RAKHINE – US President Barack Obama has strongly condemned the decades-long persecution of Rohingya Muslims in Burma, warning that the ongoing oppression of the Muslim minority is risking the future of the southeast Asian country.
“You have a Muslim minority (in Myanmar) … that the broader population has historically looked down upon and whose rights are not being fully protected,” Obama told a townhall-style meeting of young leaders from across Southeast Asia, Reuters reported on Sunday, April 27.
“Myanmar [Burma] won't succeed if the Muslim population is oppressed.”
Obama’s comments came during his visit to Malaysia.
The US president warned that persecuting the Muslim minority could provoke ethnical conflict in the destabilized country.
Obama may visit the conflict-torn country by the end of 2014, where he is expected to restore sanctions that have been eased in 2011 after the end of military rule.
Described by the UN as one of the world's most persecuted minorities, Rohingya Muslims are facing a catalogue of discrimination in their homeland.
They have been denied citizenship rights since an amendment to the citizenship laws in 1982 and are treated as illegal immigrants in their own home.
The Burmese government as well as the Buddhist majority refuse to recognize the term “Rohingya”, referring to them as “Bengalis”.
Rights groups have accused the Burmese security forces of killing, raping and arresting Rohingyas following the sectarian violence last year.
Over the last two years, Buddhists mob attacks have left hundreds of Rohingya Muslims killed and evacuated more than 140,000 from their homes.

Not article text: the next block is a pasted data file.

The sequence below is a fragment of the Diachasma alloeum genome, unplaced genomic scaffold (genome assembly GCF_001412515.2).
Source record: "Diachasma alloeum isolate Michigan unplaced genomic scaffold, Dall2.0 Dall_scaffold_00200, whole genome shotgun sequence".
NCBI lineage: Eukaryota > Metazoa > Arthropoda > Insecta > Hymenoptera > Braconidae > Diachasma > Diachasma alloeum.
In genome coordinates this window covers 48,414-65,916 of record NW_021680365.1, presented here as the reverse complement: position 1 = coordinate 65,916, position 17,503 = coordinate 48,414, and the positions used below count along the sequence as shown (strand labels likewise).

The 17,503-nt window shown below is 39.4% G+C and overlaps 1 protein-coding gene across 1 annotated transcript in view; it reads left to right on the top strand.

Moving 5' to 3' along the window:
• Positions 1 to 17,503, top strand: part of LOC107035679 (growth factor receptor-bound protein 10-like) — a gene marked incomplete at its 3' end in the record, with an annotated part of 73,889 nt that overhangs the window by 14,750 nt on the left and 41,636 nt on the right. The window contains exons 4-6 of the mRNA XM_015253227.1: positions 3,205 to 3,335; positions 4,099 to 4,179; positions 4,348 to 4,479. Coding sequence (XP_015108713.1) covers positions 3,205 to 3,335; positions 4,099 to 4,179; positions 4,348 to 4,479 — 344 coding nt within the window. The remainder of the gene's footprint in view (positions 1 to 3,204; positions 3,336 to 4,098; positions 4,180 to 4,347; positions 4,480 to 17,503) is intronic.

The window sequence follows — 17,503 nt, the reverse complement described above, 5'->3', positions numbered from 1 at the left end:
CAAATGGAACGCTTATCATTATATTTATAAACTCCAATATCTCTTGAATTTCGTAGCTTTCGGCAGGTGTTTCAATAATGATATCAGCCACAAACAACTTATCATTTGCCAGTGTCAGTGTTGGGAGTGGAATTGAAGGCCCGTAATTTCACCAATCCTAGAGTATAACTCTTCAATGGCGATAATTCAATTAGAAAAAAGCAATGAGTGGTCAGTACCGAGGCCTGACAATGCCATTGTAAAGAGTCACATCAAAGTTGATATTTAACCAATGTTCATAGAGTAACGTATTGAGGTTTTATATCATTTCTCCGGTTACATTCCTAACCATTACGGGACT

The violence has displaced nearly 29,000 people, more than 97 percent of whom are Rohingya Muslims, according to the United Nations.
Many now live in camps, adding to 75,000 mostly Rohingya displaced in June 2012, after a previous explosion of sectarian violence.
Obama’s calls come as the religious minority faces a striking health crisis after the expulsion of main aid groups last February that used to offer treatment to Rohingya Muslims.
“It was not ideal before March 27. NGOs were not providing five-star medical care. But they were filling a gap,” Liviu Vedrasco, a coordinator with the World Health Organization, told Reuters.
Over the past two months, severely malnourished children have been losing their lives in Rakhine state's “concentration camps”.
With no accurate records of deaths, at least 8 Rohingya Muslims, including six infants, have died since the departure of aid groups such as Medecins Sans Frontieres (MSF).
Residents of the makeshift camps in Rakhine’s Sittwe couldn't save the lives of severely malnourished infants who die every day.
“I think my child would have made it if someone was here to help,” a mother of 3-month-old girl, Gorima, said as she cradled the girl's shrouded, almost weightless body in her arms.
Her daughter, Asoma Khatu, suffered from malnutrition and diarrhea amid desperate attempts to give her some of the last medicines in the camp.
Despite of the escalating health crisis at Rohingya Muslims camps, state officials are denying the misery.
“There is a group of people in one of these camps that shows the same sick children to anyone who visits. Even when the government arranges for treatment they refuse it,” said Win Myaing, a spokesman for the Rakhine State government.
To overcome the absence of aid groups, makeshift clinics have been established along the main street of the Thae Chaung camp outside Sittwe town.
“Week by week it's getting worse,” said Mohammad Elyas, a 30-year-old who sold medicine in Sittwe's market before he was driven out by marauding mobs in 2012, displays his laminated qualifications near the front, including a degree in geology and a certificate in traditional medicine.
“I'm just trying to save as many lives as possible. Even though I don't have the proper qualifications.
“If I don't do this work, people will die.”
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